The current draft of the Tax Relief for American Families and Workers Act of 2024 includes a proposed provision that would dramatically accelerate the deadline to file claims for the Employee Retention Credit (ERC) to January 31, 2024. The ERC is a much-scrutinized refundable tax credit of up to $26,000 per employee for certain wages paid by employers between March 12, 2020, and before October 1, 2021. … Continue Reading
On January 9, 2024, the US Department of Labor (DOL) issued a final rule that provides revised guidance on whether a worker is properly classified as an employee or independent contractor under the Fair Labor Standards Act (FLSA). Under the FLSA, employees are entitled to minimum wage and overtime pay, while independent contractors are not.… Continue Reading
In a 3-2 decision in Zilka v. Tax Review Board, the Pennsylvania Supreme Court upheld the Commonwealth Court and sided with the City of Philadelphia Department of Revenue in a case addressing whether a City resident was entitled to a credit for state-level taxes paid to Delaware.
During the tax years at issue, the taxpayer was a resident of Philadelphia who worked full-time in Wilmington, Delaware. … Continue Reading
On August 30, 2023, the U.S. Department of Labor proposed revisions to section 13(a)(1) of the Fair Labor Standards Act FLSA), which would result in millions of workers who are now exempt from overtime requirements being entitled to time and one half pay when they work more than 40 hours in a workweek. … Continue Reading
On August 8, 2023, the U. S. Department of Labor (“DOL”) issued a final rule revamping its procedures for determining prevailing wages under the Davis-Bacon and Related Acts (collectively, DBRA). This is the first time in forty years that DOL has revisited this process.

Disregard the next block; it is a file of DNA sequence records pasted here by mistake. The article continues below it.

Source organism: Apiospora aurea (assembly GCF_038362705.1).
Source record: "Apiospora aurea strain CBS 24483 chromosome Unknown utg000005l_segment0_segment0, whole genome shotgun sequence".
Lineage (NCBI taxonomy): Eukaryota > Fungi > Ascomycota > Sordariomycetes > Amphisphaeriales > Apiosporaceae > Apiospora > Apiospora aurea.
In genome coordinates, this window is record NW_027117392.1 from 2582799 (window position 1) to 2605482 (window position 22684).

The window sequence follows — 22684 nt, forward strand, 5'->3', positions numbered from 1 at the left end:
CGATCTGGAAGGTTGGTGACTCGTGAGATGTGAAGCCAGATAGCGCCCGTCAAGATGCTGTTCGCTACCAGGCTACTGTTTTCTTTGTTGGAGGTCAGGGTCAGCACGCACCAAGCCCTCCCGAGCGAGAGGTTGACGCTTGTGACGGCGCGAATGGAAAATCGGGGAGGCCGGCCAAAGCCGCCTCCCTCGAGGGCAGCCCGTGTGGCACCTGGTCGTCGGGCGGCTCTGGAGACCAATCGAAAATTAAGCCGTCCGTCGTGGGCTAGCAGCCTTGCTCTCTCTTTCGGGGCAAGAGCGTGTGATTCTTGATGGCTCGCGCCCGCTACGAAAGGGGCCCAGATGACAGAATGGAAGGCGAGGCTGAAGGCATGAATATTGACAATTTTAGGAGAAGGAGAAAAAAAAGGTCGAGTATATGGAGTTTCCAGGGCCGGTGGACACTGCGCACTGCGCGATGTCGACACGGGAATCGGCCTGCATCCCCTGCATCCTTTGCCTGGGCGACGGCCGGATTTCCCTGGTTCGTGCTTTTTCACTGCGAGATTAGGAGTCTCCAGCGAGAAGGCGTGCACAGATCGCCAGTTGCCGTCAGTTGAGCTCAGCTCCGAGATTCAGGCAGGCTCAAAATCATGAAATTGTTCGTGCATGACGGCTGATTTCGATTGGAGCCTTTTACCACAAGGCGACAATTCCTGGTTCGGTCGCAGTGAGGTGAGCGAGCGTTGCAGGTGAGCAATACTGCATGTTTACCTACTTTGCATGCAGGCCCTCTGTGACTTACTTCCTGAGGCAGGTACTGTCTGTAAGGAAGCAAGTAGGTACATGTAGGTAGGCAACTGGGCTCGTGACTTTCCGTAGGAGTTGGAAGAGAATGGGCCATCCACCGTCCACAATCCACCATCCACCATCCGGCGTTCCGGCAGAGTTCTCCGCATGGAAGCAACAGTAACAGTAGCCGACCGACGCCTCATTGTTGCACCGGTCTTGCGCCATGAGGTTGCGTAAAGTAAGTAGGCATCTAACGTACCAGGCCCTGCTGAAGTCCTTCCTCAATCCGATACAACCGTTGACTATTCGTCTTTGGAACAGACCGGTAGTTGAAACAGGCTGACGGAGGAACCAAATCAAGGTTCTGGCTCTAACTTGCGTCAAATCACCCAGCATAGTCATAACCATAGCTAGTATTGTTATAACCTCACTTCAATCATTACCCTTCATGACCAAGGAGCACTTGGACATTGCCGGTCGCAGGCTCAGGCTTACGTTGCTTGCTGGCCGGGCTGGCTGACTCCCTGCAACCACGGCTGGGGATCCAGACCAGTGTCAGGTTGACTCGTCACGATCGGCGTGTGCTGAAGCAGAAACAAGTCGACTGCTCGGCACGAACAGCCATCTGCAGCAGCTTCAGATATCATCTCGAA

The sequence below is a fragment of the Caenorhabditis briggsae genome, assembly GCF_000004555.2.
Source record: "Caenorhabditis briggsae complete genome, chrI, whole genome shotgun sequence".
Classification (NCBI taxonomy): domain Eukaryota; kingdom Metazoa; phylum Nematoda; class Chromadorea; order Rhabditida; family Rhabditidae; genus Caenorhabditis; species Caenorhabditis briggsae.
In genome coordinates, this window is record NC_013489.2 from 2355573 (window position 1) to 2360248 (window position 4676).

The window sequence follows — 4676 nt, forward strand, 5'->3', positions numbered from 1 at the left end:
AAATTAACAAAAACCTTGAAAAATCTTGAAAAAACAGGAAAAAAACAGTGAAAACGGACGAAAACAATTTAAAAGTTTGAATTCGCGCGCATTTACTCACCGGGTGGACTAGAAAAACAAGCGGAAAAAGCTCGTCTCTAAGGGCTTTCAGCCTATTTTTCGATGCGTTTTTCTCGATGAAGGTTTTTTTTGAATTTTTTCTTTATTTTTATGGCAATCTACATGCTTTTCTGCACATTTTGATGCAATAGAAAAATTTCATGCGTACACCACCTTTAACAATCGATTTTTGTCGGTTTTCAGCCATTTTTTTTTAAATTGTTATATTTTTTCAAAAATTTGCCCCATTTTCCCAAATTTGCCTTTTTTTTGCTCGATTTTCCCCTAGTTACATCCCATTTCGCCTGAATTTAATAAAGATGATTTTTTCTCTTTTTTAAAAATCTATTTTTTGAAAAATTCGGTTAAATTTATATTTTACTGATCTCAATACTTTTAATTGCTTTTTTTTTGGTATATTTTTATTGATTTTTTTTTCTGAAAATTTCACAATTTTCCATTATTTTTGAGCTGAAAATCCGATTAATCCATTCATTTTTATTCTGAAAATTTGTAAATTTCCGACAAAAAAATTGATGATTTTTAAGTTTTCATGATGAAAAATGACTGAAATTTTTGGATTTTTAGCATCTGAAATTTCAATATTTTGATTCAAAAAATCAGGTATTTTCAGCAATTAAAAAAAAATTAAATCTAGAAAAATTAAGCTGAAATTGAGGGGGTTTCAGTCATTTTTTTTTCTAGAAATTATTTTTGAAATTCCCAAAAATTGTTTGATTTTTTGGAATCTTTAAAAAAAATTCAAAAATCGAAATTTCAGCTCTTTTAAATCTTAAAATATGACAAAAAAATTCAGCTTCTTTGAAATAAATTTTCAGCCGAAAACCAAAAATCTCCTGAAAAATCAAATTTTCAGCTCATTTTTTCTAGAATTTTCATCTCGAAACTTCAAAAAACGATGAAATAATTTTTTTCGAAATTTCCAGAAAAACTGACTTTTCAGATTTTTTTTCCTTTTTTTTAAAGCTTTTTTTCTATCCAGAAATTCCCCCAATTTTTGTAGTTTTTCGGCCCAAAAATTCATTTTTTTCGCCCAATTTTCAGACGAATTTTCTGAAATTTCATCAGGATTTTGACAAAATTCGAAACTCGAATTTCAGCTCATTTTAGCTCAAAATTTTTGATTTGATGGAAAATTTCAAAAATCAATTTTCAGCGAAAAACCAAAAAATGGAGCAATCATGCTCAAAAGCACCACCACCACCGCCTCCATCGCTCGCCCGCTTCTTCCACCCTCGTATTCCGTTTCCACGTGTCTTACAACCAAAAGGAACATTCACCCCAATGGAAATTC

The DBRA requires payment of locally prevailing wages and fringe benefits for various classifications of workers on most federally funded or assisted contracts for the construction, alteration, or repair of public buildings or public works.… Continue Reading
Companies impacted by the Silicon Valley Bank (SVB) failure may be concerned about their ability to meet immediate payroll obligations as they await funds from government regulators. Despite regulatory assurances that funds will be available in the near-term, employers with funds in SVB may remain concerned about their ability to meet ongoing obligations. … Continue Reading
On February 22, 2023, the Supreme Court of the United States ruled that an employee who is paid a daily rate for each day worked, no matter how high the rate, is not exempt from the overtime provisions of the Fair Labor Standards Act (FLSA) and, therefore, entitled to overtime pay for hours worked over 40 in a work week. … Continue Reading
On February 6, 2023, Governor Phil Murphy signed into law a controversial bill that will provide sweeping new protections and an expansion of rights for temporary workers in New Jersey, dubbed the “Temporary Workers’ Bill of Rights” (A1474/S511). This new law, which represents a significant victory for temporary workers in the Garden State, seeks to increase government oversight of temporary staffing agencies, advance pay equity between temporary workers and regular employees, and preclude retaliatory conduct against temporary workers. … Continue Reading
As COVID lingers and the economy remains uncertain, employers face a host of issues. Recently, a group of Ballard Spahr attorneys hosted part one of a two part webinar series to revisit the basics, as well as novel issues, related to aligning your workforce to your business needs. Many businesses do not have enough workers and are focused on attracting and retaining necessary talent, while others, due to rising costs and stubborn supply chain problems, must consider layoffs and reductions in force.… Continue Reading
Earlier this week, New Jersey state senators tabled the vote on Bill S511, landmark legislation dubbed the NJ temporary worker “Bill of Rights.” Governor Phil Murphy conditionally vetoed the proposed legislation last month, and advocates expected the bill to pass following the state Assembly’s approval of Gov. Murphy’s revisions. But ultimately, state senators pulled the bill due to insufficient support to pass the revised version, leaving employers with the current state of flexibility to work with temporary agencies to fill gaps in their workforce.… Continue Reading